- Edgar Ramirez as Carlos the Jackal says: Drop the pastry.
The complete New York Film Festival lineup was announced yesterday, with few surprises—despite J. Hoberman being replaced on the selection committee by the far more mainstream tastes of ex-Variety scribe Todd McCarthy, the lineup seems, sight unseen, to strike a decent, familiar balance of general-interest tentpoles (opening night is David Fincer’s previously announced The Social Network; closing night is Clint Eastwood’s Hereafter), fest-circuit esoterica, and most-favored auteurs (from FSLC faves Hong Sang-soo and Apichatpong Weerasethakul and Manoel de Oliveira to international cinema notables Godard, Kiarostami, Leigh to new favorites like Kelly Reichardt, Lee Chang-dong, Pablo Larrain, etc). See the Notebook for a complete rundown featuring generous links to previous coverage of each title.
There are, however, a couple of titles I’d like to propose as of exceptional interest.
The film I’m most excited to see at this year’s NYFF is Carlos, Olivier Assayas’s 319-minute anti-epic centered around 70s post-leftist terrorist Carlos the Jackal. (Basically, it’ll be five-plus hours of fluid filmmaking in the service of all the wikipedia articles I bookmarked after watching Terror’s Advocate.) Carlos was made as a three-part film for French TV, and screens with intermissions.
The other film I’d like to draw your attention to is Mysteries of Lisbon, an adaptation of a 19th-century novel directed by the prolific avant-garde-tinged philosopher-poet auteur Raul Ruiz (the international cinephile community is perpetually a sucker for epic, esoteric adaptations of classic Portuguese literature, true fact). This film is 272 minutes long, and so will presumably screen with at least one intermission.
Now. The last time the New York Film Festival featured anything this long was 2008, when they showed Steven Soderbergh’s wildly disappointing Che. I attended that press screening: it was held at the Ziegfield, and went lasted most of the day. There was a break for lunch. The lunch was provided for us, by the Film Society of Lincoln Center.
The New York Film Festival, I should back up to note for those of you who are not film critics, features, at its morning press screenings, a quite full array of breakfast foods: danishes and other sweet pastries; several different varieties of bagels and muffins (always halved, presumably so that they’ll go farther but in practice it’s so you don’t have to decide between a corn and raisin bran) with cream cheese, butter, jelly; juices; and several urns of coffee perpetually being refilled by the harried staff of the Walter Reade Theater. Since moving from Manhattan to Brooklyn several years ago, I now arrive at NYFF press screenings with 10 rather than say 20 minutes to spare; though many of my colleagues are still milling about by the buffet at this time, I have to say it’s been a couple of years since I’ve arrived in time to catch a blueberry muffin before they all disappear down the gullet of press screening lifers. The crumbs they must have to sweep up while we’re inside watching the movie, sated and well-pleased…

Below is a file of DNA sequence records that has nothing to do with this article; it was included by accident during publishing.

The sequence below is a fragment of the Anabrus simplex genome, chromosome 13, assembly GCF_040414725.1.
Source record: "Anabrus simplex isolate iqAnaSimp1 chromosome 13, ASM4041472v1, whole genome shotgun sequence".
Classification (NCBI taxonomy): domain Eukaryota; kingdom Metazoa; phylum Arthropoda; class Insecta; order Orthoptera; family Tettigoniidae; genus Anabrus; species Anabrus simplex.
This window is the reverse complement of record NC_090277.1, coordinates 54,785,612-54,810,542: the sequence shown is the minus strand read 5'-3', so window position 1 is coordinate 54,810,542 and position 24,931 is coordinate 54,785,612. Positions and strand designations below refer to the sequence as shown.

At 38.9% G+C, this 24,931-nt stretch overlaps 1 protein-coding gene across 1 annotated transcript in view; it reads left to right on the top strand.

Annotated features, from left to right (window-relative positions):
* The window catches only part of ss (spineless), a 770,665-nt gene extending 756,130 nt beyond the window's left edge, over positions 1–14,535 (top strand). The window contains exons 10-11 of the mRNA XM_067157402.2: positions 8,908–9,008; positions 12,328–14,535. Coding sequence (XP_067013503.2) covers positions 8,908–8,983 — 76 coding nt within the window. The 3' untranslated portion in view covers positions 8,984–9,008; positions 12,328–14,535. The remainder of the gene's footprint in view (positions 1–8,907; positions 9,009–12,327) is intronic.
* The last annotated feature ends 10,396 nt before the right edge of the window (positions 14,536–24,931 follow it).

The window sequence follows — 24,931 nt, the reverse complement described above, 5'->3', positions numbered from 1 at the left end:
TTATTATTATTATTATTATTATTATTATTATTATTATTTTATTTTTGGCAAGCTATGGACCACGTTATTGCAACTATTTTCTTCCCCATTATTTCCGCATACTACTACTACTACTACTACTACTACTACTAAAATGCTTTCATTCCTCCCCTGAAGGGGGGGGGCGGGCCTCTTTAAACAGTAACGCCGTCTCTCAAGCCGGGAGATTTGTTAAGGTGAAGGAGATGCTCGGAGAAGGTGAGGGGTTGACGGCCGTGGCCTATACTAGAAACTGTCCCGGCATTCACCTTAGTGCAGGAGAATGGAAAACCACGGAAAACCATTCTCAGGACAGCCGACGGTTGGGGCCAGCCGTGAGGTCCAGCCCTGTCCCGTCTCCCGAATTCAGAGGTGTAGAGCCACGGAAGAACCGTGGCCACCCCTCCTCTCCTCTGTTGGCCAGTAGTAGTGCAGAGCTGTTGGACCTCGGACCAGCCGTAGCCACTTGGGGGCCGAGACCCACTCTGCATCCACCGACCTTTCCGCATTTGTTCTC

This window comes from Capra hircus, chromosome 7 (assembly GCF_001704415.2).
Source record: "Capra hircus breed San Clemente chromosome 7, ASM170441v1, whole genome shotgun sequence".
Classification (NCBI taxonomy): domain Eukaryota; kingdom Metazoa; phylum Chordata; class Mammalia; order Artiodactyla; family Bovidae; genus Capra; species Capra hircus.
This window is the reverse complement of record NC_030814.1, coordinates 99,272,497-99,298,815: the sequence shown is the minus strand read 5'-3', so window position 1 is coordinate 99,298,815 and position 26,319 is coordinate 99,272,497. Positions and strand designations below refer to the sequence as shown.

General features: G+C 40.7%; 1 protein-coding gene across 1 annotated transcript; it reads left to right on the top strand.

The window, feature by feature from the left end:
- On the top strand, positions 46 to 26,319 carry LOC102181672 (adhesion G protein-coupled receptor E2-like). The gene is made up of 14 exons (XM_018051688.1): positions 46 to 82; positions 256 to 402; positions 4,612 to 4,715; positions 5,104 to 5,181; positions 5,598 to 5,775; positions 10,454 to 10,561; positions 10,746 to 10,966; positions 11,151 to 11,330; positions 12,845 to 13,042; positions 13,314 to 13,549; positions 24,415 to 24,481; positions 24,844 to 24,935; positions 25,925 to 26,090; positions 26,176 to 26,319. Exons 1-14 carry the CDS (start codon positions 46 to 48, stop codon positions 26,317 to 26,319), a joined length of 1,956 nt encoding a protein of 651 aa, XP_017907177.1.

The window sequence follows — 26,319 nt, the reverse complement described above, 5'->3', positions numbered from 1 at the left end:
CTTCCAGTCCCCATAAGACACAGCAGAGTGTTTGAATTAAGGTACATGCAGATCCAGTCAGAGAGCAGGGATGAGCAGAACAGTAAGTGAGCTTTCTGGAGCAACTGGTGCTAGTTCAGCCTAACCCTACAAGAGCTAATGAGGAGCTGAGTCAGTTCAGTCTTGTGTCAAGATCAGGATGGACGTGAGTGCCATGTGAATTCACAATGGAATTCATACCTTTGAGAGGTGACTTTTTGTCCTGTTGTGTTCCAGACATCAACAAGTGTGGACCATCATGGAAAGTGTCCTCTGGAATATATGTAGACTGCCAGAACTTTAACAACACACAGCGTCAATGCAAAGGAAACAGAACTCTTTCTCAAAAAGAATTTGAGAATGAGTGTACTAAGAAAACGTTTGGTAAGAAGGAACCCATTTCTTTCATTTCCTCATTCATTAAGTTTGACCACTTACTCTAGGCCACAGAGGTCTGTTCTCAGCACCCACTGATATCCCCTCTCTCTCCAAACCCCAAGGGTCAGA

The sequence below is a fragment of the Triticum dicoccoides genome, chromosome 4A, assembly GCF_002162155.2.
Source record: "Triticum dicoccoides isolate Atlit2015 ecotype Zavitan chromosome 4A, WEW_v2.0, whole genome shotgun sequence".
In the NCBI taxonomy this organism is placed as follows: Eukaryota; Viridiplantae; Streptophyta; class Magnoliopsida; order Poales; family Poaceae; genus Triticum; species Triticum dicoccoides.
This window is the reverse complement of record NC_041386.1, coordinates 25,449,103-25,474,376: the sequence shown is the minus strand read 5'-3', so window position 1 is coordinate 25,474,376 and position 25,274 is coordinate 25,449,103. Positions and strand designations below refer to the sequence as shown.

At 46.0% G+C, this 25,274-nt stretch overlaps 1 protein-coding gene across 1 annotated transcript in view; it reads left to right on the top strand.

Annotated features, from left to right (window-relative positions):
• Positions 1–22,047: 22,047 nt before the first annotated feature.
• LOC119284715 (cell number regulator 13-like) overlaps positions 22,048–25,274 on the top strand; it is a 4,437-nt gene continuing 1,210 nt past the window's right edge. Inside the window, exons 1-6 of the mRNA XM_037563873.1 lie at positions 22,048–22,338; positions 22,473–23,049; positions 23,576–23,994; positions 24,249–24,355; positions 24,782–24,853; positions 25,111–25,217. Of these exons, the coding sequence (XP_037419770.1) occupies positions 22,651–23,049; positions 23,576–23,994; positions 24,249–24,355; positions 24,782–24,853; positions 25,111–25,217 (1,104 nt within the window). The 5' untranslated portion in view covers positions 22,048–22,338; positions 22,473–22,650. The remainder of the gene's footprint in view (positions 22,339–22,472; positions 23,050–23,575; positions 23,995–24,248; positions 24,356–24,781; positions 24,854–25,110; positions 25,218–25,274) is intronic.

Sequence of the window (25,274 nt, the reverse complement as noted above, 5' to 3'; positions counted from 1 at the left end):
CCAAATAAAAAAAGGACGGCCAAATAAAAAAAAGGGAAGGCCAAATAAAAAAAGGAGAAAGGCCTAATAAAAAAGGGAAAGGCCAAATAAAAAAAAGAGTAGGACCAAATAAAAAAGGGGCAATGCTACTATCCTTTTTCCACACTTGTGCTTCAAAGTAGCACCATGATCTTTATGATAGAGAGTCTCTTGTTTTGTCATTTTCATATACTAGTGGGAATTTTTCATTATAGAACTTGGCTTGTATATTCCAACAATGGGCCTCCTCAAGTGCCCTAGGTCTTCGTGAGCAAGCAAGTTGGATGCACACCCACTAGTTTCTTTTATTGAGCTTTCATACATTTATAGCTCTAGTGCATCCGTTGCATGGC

The Ziegfield, you’ll note, is a rather immense theater; Che being one of the more notable NYFF titles of that year, it was almost entirely filled with press. I recall, at the break between the two films, gathering with the rest of my tribe around a table, extending perhaps the length of an entire lobby, piled high with catered cold salads (pasta, potato, fruit); soups; diagonally bisected sandwiches, their skewers invariably plucked out so that critics could remove the top slice of bread to more accurately ascertain the type of cold cut(s) within; stainless-steel covered dishes containing lasagna, filets of salmon… Very little of which was left by the time I followed my more aggressive senior critics to the head of the line.
So. Carlos, with two intermissions. Mysteries of Lisbon, with at least one. I highly recommend applying for NYFF press accreditation, if only to see till-pampered members of a dying profession scrambling madly to stuff extra portions into their bags for later.
(I won’t even contemplate how much emptier the theater will be for the second half of Mysteries of Lisbon.)